[1] assuming ownership didn't tell him to cut payroll. It's hard to believe they were getting back more than $2M/PresentWin though.
I think the overpay was known and intentional. Theo set the market higher than it should have been, and the Chapman deal became the barometer for other deals. It made other contenders trades more difficult, and put the people with the best farm teams in the best position for deadline improvements. I believe this was factored into Theo agreeing to the asking price for Chapman. He was also the best player at his position in the market (and possibly in all of baseball) which I am sure also garnered a premium.
Are you sure Miller wasn't available when the Cubs traded for Chapman? Or was it that the Cubs weren't willing to give up Schwarber or Baez, thus not matching the Yankees demands? Seems to me Cashman was always shopping Miller, he just needed to get a deal that would be approved by ownership.

In giving up Torres and McKinney, the Cubs lost two pieces that likely never would have played at Wrigley, and if they did, it would have been in supporting/bench roles.

The loss of Torres has more impact on them trading for a young controllable starter this offseason or at the next deadline. Doesn't mean the Cubs can't or won't do that, it'll just leave their system that much thinner after it's done.
Miller got traded after Chapman, so it terms of chronology, he was available. Rumors on several Yankees blogs confirmed (in retrospect) that the Yankees were willing to part with Miiller for prospects and Schwarber (I hadn't heard about Baez).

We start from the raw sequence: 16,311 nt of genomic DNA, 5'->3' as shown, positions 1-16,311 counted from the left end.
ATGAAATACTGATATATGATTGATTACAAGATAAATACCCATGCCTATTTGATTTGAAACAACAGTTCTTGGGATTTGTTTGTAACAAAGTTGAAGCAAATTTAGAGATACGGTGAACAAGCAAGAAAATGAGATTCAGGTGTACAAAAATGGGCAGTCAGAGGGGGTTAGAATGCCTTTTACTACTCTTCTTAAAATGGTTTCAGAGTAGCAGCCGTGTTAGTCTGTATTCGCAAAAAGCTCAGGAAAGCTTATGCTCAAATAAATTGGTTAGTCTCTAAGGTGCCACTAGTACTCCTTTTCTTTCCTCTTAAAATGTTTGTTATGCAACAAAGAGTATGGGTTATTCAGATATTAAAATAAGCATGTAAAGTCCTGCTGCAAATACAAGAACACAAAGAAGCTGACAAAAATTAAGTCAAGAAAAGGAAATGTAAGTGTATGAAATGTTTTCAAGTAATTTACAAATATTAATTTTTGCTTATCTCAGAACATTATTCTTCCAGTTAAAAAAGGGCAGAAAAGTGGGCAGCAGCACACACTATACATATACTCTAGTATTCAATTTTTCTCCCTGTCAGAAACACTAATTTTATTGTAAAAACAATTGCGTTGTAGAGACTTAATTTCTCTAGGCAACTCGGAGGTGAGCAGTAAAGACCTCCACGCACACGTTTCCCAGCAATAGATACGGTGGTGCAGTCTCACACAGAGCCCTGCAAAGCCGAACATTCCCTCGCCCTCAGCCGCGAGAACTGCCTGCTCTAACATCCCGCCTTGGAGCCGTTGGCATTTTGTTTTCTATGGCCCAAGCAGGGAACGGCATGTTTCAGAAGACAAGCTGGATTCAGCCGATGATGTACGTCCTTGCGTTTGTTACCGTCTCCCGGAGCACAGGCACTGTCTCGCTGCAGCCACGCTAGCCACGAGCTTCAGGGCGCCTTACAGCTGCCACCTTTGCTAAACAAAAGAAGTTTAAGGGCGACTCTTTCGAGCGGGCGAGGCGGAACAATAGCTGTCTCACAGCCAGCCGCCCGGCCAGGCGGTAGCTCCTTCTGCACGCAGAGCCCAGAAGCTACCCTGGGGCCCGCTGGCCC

Nevertheless, the Cubs are in a unique economic and historic situation here, are they not? Why would they want to part with offense (Schwarber, though he's got injury issues) for a marginal player like a closer (no matter how good)? While everyone is high on Torres, MiLB is stocked with players with a lot of upside who never see a MLB appearance. Sorry, but I'm not seeing the downside for Epstein here.
I may be mis-remembering the Miller - Chapman trade order - if so, I apologize, but rumors about Miller to the Cubs for Schwarber and prospects definitely preceded the the last week in July.
With Pedro Strop possibly out for the year and Hector Rondon hurting, the Cubs need more relief help. I see another trade or two coming.
I was discussing this with my Cub friend a couple of weeks ago. While we both agreed it was an overpay we also so the logic in it.

The Cubs needed a lock-down closer.

The Cubs have a glut of middle infield talent.

The Cubs have the best team in baseball.

The Cobs haven't one in... forever. The fan base is hungry for a title.

Now was the time for Theo to put all his chips in the middle of the table. Flags fly forever.

*Edit : The Cubs haven't won a World Series in... forever.